Abstract P56: Gasping During Cardiac Arrest in Humans is Frequent, Associated with Improved Survival, and Needs Re-emphasis
Background: The incidence and significance of gasping following cardiac arrest in man is controversial.
Objective: The purpose of this study was to determine the current incidence of gasping and its effect on survival of patients with out-of-hospital cardiac arrest (OHCA).
Methods: The incidence of gasping when Emergency Medical Services (EMS) was called was determined by a retrospective analysis of 113 consecutive, confirmed OHCAs from the Phoenix Alarm Room Emergency Medical Dispatcher (EMD) database from January 1, 2008 until January 31, 2008. Additionally, a retrospective analysis was done to determine the incidence of gasping at various EMS arrival time intervals and to determine the effect of gasping on survival of patients with OHCA. EMS first care reports for 1218 OHCAs occurring between January 1, 2005 and December 31, 2007 were analyzed for documentation of gasping at EMS arrival time.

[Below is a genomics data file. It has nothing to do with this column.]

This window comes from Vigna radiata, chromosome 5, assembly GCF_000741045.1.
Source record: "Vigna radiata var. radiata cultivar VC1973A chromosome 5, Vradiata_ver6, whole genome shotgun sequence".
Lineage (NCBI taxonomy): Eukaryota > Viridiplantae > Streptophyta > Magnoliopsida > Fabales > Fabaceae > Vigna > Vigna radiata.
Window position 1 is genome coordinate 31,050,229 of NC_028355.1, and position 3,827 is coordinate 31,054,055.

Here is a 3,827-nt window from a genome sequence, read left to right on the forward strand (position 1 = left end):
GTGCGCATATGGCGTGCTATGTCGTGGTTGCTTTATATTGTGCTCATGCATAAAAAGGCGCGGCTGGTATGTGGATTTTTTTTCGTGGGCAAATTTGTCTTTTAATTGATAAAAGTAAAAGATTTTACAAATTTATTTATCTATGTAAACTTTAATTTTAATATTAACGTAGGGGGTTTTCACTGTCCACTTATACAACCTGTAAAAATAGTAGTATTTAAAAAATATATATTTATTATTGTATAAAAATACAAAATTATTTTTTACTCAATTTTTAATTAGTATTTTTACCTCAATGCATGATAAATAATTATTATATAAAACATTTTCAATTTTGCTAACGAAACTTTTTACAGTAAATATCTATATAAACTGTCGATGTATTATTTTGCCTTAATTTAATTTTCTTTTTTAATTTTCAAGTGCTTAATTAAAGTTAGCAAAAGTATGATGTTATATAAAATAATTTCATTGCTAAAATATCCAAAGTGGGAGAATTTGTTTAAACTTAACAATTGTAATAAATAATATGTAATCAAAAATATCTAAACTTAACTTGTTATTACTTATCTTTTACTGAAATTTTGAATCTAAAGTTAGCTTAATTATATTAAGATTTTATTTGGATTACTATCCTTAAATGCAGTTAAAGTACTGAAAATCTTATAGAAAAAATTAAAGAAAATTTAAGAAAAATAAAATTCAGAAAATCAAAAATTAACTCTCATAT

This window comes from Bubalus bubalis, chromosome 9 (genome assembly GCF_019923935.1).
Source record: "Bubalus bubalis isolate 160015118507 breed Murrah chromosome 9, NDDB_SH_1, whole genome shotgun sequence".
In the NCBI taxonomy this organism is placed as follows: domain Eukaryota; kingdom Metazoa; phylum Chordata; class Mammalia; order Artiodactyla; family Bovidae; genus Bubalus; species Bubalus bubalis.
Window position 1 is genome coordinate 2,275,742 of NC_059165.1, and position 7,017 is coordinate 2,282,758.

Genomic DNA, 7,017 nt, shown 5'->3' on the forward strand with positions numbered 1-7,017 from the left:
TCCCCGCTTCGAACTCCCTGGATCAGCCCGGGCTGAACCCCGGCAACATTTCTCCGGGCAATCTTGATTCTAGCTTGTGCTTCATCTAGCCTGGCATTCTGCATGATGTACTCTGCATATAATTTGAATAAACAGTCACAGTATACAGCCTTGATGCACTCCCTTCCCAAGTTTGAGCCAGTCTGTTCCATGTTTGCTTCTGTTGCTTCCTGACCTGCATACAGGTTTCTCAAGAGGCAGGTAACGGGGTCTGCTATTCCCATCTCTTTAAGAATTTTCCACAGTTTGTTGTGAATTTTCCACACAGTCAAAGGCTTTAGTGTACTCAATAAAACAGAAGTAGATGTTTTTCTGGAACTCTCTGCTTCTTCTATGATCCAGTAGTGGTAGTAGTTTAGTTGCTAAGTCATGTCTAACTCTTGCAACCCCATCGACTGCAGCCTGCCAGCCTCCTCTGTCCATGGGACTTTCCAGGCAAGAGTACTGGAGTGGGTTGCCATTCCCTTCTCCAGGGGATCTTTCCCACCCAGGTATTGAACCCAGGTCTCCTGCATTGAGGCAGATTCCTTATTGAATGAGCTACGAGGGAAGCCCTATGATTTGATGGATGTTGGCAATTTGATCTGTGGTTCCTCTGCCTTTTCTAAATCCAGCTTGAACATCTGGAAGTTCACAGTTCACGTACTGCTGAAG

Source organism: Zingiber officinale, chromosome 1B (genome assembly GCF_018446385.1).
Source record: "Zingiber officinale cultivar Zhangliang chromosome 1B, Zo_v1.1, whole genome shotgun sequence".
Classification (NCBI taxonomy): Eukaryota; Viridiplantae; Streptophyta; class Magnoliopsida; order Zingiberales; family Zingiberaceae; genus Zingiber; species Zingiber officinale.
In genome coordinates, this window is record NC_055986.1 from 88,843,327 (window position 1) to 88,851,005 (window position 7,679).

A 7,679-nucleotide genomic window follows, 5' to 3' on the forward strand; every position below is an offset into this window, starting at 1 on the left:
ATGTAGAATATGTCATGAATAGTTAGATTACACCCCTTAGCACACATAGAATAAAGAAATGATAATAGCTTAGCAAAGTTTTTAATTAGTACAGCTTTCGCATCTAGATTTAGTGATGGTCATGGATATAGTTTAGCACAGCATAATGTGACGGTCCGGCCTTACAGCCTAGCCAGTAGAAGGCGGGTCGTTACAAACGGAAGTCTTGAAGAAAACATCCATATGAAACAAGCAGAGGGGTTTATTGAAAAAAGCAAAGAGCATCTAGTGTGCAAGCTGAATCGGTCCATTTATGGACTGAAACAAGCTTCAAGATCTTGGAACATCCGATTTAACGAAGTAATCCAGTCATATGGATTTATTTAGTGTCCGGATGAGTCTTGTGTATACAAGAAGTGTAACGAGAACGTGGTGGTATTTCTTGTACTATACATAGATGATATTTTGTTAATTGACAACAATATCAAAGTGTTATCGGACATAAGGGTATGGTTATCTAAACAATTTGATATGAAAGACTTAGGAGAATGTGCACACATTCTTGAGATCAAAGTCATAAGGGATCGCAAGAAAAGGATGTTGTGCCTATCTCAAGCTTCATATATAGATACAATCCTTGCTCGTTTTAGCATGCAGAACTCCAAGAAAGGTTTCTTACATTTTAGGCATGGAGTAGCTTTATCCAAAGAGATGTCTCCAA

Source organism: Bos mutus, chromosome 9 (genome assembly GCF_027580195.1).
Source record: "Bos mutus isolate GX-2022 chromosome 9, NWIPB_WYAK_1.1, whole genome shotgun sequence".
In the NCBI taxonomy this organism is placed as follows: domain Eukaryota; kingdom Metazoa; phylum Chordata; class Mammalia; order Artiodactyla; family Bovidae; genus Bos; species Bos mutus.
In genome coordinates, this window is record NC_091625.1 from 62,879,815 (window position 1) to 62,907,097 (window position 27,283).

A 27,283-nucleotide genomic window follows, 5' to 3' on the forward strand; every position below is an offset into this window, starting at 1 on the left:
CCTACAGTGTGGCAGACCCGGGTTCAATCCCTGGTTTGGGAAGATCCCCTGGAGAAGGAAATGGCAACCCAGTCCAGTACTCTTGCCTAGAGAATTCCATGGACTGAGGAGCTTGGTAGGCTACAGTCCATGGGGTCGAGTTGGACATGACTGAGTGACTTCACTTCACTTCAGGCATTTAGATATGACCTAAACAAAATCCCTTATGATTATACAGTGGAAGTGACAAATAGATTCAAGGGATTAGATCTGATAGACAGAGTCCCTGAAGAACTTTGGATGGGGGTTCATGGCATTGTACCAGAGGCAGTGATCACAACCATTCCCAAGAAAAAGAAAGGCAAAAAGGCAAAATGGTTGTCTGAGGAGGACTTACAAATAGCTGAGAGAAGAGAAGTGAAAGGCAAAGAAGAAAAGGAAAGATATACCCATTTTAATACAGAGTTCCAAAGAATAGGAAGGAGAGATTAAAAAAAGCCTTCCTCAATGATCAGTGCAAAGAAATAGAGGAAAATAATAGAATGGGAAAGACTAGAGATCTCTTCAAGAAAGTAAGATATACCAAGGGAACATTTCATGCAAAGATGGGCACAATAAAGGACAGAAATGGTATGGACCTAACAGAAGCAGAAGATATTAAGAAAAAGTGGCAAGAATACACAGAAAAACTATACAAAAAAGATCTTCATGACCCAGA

Results: An analysis of EMD records of 113 OHCAs on whom resuscitation was attempted, both witnessed and unwitnessed, found that 44/113 (39%) of all arrested patients had abnormal breathing. An analysis of 1218 OHCAs found gasping correlated with the EMS arrival time. Gasping was present 27% of all OHCAs when EMS response time was ≤3 minutes, in 21% when the response time was between 3 and 6 minutes, 15% when the response time was between 6 and 8 minutes, and 8% when the response time was >8 minutes. The survival was 54/191 (28%) of patients who gasped and 80/1027 (8%) of those who did not (P <0.0001). Among the 191 patients who were gasping on arrival of EMS, 30/77 (39%) receiving bystander resuscitation survived while only 24/114 (21%) who were not receiving bystander resuscitation lived to hospital discharge (P <0.01).
Conclusions: Gasping or agonal breathing is common following cardiac arrest but decreases rapidly with time. Bystander resuscitation efforts during gasping are associated with increased survival. These observations suggest that gasping and other forms of abnormal breathing in patients with cardiac arrest should be taught with more emphasis to emergency medical dispatchers and to all bystanders so as not to dissuade them from initiating resuscitation efforts through misinterpretation of gasping as an indication of breathing.